Thymic Function Impacts the Peripheral CD4/CD8 Ratio of HIV-Infected Subjects


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Abstract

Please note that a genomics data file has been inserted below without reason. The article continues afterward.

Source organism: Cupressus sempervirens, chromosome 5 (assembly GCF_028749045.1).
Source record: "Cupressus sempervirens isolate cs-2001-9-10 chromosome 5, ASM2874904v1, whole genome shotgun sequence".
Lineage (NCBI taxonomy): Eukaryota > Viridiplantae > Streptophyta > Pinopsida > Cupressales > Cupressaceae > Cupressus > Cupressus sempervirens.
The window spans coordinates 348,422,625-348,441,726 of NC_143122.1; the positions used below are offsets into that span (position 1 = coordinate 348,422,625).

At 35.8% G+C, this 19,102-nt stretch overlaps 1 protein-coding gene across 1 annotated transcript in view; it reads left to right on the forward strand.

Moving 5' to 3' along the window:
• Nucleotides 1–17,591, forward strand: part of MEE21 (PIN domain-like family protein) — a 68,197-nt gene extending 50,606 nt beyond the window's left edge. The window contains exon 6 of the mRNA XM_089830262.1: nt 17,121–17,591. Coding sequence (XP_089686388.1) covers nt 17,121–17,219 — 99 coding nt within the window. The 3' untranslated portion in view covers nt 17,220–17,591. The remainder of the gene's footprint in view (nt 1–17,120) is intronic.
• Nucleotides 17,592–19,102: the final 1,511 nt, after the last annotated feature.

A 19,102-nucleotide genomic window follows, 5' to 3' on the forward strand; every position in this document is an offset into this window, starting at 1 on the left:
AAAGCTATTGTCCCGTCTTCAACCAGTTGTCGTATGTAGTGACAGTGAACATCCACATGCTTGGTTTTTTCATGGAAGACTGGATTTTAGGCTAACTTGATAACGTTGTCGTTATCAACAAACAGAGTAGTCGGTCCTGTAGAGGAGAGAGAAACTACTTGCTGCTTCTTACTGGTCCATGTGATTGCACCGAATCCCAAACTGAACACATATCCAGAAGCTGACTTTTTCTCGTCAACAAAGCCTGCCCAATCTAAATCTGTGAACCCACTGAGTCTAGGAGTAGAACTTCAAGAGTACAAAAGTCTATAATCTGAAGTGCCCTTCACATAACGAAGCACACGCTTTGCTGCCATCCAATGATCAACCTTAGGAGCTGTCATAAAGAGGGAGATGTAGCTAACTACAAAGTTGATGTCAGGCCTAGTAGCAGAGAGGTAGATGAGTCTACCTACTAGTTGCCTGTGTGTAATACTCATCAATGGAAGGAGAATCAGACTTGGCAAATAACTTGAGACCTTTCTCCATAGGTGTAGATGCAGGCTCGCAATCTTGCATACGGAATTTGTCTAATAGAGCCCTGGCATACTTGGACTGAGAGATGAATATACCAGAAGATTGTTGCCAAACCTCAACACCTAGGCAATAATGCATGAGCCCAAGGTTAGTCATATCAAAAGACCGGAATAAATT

Background.  The persistence of an inverted CD4/CD8 ratio has been extensively associated with the increased morbimortality of chronic human immunodeficiency virus (HIV)-infected subjects. Thymic function is crucial for the maintenance of T cell homeostasis. We explored the impact of thymic function on the CD4/CD8 ratio of HIV-infected subjects. Methods.  In a cohort of 53 antiretroviral-naive HIV-infected subjects, the measure of thymic volume, as a representative marker for thymic function, was available at baseline and at 12, 24, and 48 weeks post antiretroviral treatment. Results.  Baseline thymic volume was associated with the CD4/CD8 ratio (ρ = 0.413, P = .002), being this association highly dependent on the CD4 T cell levels. In subjects who achieved undetectable viral load after treatment (n = 33), a higher baseline thymic volume was associated with a higher increase in CD4 T cell counts and a decreasing trend in CD8 T cell counts during follow-up. Moreover, the baseline thymic volume was independently associated with the normalization of the CD4/CD8 ratio after 96 weeks of treatment (odds ratio, 95% confidence interval: 1.95 (1.07–3.55); P = .03). Conclusions.  Our data indicate the relevance of the remaining thymic function before the start of treatment to the CD4/CD8 ratio of HIV- infected subjects and, hence, potentially, in their clinical progression.

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